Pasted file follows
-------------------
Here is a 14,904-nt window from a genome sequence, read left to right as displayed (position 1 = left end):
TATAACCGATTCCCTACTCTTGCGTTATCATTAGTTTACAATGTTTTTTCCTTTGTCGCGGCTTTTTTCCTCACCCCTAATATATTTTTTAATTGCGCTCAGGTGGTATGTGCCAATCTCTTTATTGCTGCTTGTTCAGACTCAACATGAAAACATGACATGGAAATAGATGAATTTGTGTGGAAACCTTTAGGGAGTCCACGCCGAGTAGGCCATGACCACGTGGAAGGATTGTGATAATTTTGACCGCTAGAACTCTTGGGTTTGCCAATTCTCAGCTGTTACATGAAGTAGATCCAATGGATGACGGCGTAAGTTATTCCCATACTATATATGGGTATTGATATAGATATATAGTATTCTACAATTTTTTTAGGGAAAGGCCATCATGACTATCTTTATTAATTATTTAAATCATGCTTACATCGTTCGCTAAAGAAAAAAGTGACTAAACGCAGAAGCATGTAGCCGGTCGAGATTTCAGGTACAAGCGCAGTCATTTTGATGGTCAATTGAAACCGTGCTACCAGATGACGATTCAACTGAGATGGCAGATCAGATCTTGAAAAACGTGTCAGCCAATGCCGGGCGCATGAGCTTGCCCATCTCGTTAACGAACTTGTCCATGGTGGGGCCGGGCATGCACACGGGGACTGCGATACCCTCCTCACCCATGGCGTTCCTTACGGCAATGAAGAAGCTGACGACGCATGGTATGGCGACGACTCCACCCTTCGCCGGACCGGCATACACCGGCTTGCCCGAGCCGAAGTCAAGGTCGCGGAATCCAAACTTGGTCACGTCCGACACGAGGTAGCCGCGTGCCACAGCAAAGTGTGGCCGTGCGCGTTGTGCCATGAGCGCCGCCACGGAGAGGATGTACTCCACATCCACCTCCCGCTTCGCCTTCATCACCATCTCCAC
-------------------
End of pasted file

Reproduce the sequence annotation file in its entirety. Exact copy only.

Here is a 14,904-nt window from a genome sequence, read left to right as displayed (position 1 = left end):
TATAACCGATTCCCTACTCTTGCGTTATCATTAGTTTACAATGTTTTTTCCTTTGTCGCGGCTTTTTTCCTCACCCCTAATATATTTTTTAATTGCGCTCAGGTGGTATGTGCCAATCTCTTTATTGCTGCTTGTTCAGACTCAACATGAAAACATGACATGGAAATAGATGAATTTGTGTGGAAACCTTTAGGGAGTCCACGCCGAGTAGGCCATGACCACGTGGAAGGATTGTGATAATTTTGACCGCTAGAACTCTTGGGTTTGCCAATTCTCAGCTGTTACATGAAGTAGATCCAATGGATGACGGCGTAAGTTATTCCCATACTATATATGGGTATTGATATAGATATATAGTATTCTACAATTTTTTTAGGGAAAGGCCATCATGACTATCTTTATTAATTATTTAAATCATGCTTACATCGTTCGCTAAAGAAAAAAGTGACTAAACGCAGAAGCATGTAGCCGGTCGAGATTTCAGGTACAAGCGCAGTCATTTTGATGGTCAATTGAAACCGTGCTACCAGATGACGATTCAACTGAGATGGCAGATCAGATCTTGAAAAACGTGTCAGCCAATGCCGGGCGCATGAGCTTGCCCATCTCGTTAACGAACTTGTCCATGGTGGGGCCGGGCATGCACACGGGGACTGCGATACCCTCCTCACCCATGGCGTTCCTTACGGCAATGAAGAAGCTGACGACGCATGGTATGGCGACGACTCCACCCTTCGCCGGACCGGCATACACCGGCTTGCCCGAGCCGAAGTCAAGGTCGCGGAATCCAAACTTGGTCACGTCCGACACGAGGTAGCCGCGTGCCACAGCAAAGTGTGGCCGTGCGCGTTGTGCCATGAGCGCCGCCACGGAGAGGATGTACTCCACATCCACCTCCCGCTTCGCCTTCATCACCATCTCCAC